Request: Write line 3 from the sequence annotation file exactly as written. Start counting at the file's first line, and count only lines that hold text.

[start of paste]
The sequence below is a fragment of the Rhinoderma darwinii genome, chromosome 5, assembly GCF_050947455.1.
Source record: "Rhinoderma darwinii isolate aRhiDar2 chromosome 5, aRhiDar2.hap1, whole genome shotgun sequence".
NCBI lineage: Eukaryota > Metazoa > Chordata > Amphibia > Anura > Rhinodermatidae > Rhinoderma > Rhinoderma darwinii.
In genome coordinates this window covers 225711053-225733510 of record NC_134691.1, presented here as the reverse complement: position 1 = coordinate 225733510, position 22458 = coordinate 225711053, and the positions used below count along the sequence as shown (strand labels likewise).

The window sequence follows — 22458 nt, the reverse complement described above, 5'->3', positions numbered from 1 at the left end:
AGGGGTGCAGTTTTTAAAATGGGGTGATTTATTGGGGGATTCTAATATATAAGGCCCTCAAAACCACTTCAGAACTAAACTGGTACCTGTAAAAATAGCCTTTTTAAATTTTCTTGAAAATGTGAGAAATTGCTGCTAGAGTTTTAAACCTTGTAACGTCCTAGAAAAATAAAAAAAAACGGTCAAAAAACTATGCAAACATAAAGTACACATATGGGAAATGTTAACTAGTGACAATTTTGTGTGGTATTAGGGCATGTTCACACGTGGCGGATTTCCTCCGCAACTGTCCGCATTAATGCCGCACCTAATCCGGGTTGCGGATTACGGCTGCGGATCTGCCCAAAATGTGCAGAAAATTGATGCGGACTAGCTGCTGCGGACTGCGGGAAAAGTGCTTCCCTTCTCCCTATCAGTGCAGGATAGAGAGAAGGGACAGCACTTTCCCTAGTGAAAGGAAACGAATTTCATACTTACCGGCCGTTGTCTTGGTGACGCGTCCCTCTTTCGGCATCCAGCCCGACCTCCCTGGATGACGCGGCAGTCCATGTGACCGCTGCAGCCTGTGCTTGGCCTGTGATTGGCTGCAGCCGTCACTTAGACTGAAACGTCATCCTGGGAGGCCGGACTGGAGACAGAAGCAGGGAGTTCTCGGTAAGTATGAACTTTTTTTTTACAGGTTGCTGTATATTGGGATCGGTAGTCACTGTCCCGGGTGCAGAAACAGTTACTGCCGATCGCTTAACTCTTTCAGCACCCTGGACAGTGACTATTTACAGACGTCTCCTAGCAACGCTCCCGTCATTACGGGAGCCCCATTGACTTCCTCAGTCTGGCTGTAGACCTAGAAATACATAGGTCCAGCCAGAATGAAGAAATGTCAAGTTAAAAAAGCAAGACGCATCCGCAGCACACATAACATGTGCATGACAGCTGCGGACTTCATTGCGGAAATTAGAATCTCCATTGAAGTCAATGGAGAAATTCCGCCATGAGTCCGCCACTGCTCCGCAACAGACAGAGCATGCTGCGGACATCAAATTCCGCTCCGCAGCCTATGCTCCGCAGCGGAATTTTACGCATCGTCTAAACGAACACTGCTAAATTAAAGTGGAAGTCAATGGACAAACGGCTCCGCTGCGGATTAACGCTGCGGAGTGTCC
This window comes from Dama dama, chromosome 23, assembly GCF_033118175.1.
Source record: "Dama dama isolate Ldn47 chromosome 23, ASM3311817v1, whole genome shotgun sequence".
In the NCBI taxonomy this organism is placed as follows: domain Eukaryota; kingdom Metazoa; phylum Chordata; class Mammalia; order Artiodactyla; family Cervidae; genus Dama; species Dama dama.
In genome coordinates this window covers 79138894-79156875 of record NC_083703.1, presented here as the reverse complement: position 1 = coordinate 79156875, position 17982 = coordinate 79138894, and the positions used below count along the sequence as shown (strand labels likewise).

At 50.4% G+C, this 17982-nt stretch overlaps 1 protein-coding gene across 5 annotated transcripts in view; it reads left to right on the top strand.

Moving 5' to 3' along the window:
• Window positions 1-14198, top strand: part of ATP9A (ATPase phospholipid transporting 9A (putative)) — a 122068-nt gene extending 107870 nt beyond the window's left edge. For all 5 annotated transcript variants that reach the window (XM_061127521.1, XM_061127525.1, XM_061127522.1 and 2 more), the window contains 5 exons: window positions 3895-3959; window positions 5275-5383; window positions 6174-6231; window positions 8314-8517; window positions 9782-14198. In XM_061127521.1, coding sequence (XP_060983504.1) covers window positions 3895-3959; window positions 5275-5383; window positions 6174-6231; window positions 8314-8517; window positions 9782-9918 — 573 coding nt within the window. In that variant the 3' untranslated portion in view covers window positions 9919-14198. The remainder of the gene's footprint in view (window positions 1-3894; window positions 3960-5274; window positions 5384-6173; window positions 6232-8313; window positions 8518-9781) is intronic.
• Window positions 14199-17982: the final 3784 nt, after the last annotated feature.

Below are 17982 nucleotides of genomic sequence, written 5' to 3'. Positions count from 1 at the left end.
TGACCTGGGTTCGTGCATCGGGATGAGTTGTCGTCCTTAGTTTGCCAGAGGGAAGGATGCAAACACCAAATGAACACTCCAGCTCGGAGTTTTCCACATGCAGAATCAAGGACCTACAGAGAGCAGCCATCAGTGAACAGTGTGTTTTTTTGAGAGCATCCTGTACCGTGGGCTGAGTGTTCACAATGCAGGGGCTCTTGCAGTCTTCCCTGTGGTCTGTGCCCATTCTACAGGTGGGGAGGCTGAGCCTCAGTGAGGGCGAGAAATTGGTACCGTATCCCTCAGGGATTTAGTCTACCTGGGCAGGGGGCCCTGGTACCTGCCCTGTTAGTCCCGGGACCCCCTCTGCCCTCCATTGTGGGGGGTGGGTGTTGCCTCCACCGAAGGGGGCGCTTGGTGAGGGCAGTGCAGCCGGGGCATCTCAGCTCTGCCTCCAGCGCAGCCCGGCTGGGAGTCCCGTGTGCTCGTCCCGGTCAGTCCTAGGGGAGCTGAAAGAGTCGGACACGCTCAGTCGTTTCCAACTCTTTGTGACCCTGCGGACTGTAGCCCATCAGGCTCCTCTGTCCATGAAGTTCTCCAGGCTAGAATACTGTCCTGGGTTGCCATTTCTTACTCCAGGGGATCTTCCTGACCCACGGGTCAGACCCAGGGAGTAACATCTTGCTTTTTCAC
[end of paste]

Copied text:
NCBI lineage: Eukaryota > Metazoa > Chordata > Amphibia > Anura > Rhinodermatidae > Rhinoderma > Rhinoderma darwinii.